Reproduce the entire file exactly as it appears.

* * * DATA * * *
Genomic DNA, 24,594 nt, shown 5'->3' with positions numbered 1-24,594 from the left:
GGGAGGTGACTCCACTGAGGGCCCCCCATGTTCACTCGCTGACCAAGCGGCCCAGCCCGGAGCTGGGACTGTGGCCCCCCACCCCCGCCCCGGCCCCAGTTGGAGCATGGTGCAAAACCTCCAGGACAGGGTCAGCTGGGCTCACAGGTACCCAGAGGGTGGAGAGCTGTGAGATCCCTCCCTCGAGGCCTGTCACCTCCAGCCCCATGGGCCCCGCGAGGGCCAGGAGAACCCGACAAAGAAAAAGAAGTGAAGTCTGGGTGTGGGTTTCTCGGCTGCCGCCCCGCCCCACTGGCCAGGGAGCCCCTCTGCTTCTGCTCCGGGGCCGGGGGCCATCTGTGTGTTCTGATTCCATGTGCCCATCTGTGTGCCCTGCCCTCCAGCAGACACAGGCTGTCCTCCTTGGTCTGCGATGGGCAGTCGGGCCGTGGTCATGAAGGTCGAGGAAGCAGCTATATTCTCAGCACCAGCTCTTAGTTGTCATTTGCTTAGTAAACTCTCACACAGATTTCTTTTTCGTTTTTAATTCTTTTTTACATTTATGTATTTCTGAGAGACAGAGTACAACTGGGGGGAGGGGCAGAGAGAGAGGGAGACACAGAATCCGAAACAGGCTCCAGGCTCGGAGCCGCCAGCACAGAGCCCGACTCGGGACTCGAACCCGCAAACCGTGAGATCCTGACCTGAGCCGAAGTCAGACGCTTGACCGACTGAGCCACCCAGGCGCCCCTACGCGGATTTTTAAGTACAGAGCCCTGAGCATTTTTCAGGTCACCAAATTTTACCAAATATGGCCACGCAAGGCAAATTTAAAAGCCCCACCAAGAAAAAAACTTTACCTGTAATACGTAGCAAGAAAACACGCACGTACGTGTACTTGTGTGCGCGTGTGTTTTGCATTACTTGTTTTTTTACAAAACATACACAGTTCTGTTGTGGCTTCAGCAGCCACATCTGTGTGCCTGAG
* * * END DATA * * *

Genomic DNA, 24,594 nt, shown 5'->3' with positions numbered 1-24,594 from the left:
GGGAGGTGACTCCACTGAGGGCCCCCCATGTTCACTCGCTGACCAAGCGGCCCAGCCCGGAGCTGGGACTGTGGCCCCCCACCCCCGCCCCGGCCCCAGTTGGAGCATGGTGCAAAACCTCCAGGACAGGGTCAGCTGGGCTCACAGGTACCCAGAGGGTGGAGAGCTGTGAGATCCCTCCCTCGAGGCCTGTCACCTCCAGCCCCATGGGCCCCGCGAGGGCCAGGAGAACCCGACAAAGAAAAAGAAGTGAAGTCTGGGTGTGGGTTTCTCGGCTGCCGCCCCGCCCCACTGGCCAGGGAGCCCCTCTGCTTCTGCTCCGGGGCCGGGGGCCATCTGTGTGTTCTGATTCCATGTGCCCATCTGTGTGCCCTGCCCTCCAGCAGACACAGGCTGTCCTCCTTGGTCTGCGATGGGCAGTCGGGCCGTGGTCATGAAGGTCGAGGAAGCAGCTATATTCTCAGCACCAGCTCTTAGTTGTCATTTGCTTAGTAAACTCTCACACAGATTTCTTTTTCGTTTTTAATTCTTTTTTACATTTATGTATTTCTGAGAGACAGAGTACAACTGGGGGGAGGGGCAGAGAGAGAGGGAGACACAGAATCCGAAACAGGCTCCAGGCTCGGAGCCGCCAGCACAGAGCCCGACTCGGGACTCGAACCCGCAAACCGTGAGATCCTGACCTGAGCCGAAGTCAGACGCTTGACCGACTGAGCCACCCAGGCGCCCCTACGCGGATTTTTAAGTACAGAGCCCTGAGCATTTTTCAGGTCACCAAATTTTACCAAATATGGCCACGCAAGGCAAATTTAAAAGCCCCACCAAGAAAAAAACTTTACCTGTAATACGTAGCAAGAAAACACGCACGTACGTGTACTTGTGTGCGCGTGTGTTTTGCATTACTTGTTTTTTTACAAAACATACACAGTTCTGTTGTGGCTTCAGCAGCCACATCTGTGTGCCTGAG